Jury Awards Jackson Family Nothing in Wrongful-Death Lawsuit

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After five months of testimony in the Michael Jackson wrongful-death trial, a jury found Wednesday that AEG Live was not responsible for the singer’s death.

Michael Jackson Performing
Michael Jackson

The verdict stated that Dr. Conrad Murray, who administered the fatal dose of the anesthetic propofol that killed the singer in 2009, had been hired by AEG Live but that the doctor was not unfit or incompetent to perform the work for which he was hired.

The findings, reached by the 12-person Los Angeles Superior Court jury on its third full day of deliberations, mean that AEG is not liable for damages in Jackson’s death.

The Jackson family will not get any of the $290 million in personal damages its lawyers had asked for, nor the more than $1 billion in economic damages attorneys had claimed.

The verdict was a vindication for AEG Live, which had never considered settling, the company’s attorney told news media outside the courthouse.

“AEG Live didn’t do something wrong here and they weren’t going to allow themselves to be shaken down,” said Marvin Putnam, lead trial counsel for AEG.

In a statement, Putnam said Jackson’s death “was a terrible tragedy, (but) was not a tragedy of AEG Live’s making.”

Attorneys for the Jackson family said they were considering their options.

Jackson’s mother, Katherine Jackson, and his three children sued AEG in 2010, claiming the entertainment firm was negligent in its hiring of Murray, who was convicted in 2011 of involuntary manslaughter in Jackson’s death and is expected to be released from prison later this month.

Michael Jackson was preparing for his “This Is It” comeback tour when he died at the age of 50.

Dozens of witnesses testified in the civil case against AEG, often describing in detail Jackson’s life, including drug abuse.

The jury was tasked with determining who was responsible for hiring Murray – AEG Live LLC or Michael Jackson himself.

Jurors were handed the case on the afternoon of Thursday, Sept. 26. Judge Yvette Palazuelos had told jurors that the verdict need not be unanimous, only 9 to 3.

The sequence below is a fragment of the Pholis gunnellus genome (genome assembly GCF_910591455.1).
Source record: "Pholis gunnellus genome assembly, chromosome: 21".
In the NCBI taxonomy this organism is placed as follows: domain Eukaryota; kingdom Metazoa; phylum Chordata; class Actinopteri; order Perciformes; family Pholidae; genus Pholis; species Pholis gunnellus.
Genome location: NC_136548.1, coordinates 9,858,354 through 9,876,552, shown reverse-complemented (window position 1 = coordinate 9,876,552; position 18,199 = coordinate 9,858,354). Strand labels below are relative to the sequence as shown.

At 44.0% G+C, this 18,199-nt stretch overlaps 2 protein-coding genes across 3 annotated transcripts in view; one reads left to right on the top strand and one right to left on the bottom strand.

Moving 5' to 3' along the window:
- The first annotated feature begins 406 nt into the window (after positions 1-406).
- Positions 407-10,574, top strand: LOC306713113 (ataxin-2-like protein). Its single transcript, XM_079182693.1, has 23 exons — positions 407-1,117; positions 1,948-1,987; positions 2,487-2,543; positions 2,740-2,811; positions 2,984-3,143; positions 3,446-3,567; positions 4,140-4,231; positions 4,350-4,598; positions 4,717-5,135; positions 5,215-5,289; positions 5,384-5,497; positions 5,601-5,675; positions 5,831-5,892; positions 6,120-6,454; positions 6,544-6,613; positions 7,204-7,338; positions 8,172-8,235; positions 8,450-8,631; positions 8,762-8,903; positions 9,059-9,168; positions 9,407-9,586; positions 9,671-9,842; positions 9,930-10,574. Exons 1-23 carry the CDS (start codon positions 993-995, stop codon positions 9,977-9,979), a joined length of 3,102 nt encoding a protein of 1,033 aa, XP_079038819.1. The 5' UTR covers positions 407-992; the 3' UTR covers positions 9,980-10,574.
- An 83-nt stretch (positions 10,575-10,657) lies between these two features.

After being asked to find if AEG had hired Murray, the jury was faced with a series of questions leading to a potential determination about the amount of damages AEG could have been required to pay.

filephoto Conrad Murray
Conrad Murray appears in court.

Special Verdict Form: Jury Questionnaire (PDF)

However, because the jury answered “no” to the second question — finding that  Murray was not unfit or incompetent — jurors were not required to weigh other questions about AEG’s alleged negligence or about the amount of damages.

An attorney for the Jackson family had told the jury that the children — Michael Joseph Jackson Jr., Paris-Michael Katherine Jackson and Prince Michael Jackson II — should each get $85 million and Katherine Jackson should receive $35 million.

And an expert who testified for the family said the singer would have earned as much as $1.5 billion had he lived, an amount AEG’s attorney called “absurd.” AEG could have been required some or all of that amount in economic damages, had the company been found liable.

Jurors spoke with media outside the courthouse afterward, seeking to explain the verdict. One man, who identified himself as Greg, juror No. 6, said the jury focused closely on the language of the question about Murray’s competence.

The question asked jurors if Murray was “unfit or incompetent to perform the work for which he was hired.”

“We felt he was competent to do the job of being a general practitioner,” Greg said. “That doesn’t mean we felt he was ethical. Maybe had the word ‘ethical’ been in the question, it could have been a different outcome.”

“I don’t see this as a vindication of Dr. Murray,” he added.

Michael Jackson fans outside the courthouse were stunned, some saying they strongly believed Murray was incompetent and that the jurors must have been confused.

Murray’s own attorney said the verdict was positive in part for her client, who is appealing his conviction.

“It’s a vindication in the sense that he’s been found by a jury to be competent,” lawyer Valerie Wass said. “Unfortunately it doesn’t impact the fact that he has a felony conviction.”

An attorney for Katherine Jackson, Perry Sanders, issued a statement on her behalf focusing on the jury’s finding that AEG hired Murray.

“We have said from the beginning that this case was a search for the truth.  We found the truth,” the statement read, in part. “AEG hired Dr. Conrad Murray, the man who is in jail for killing Michael Jackson.”

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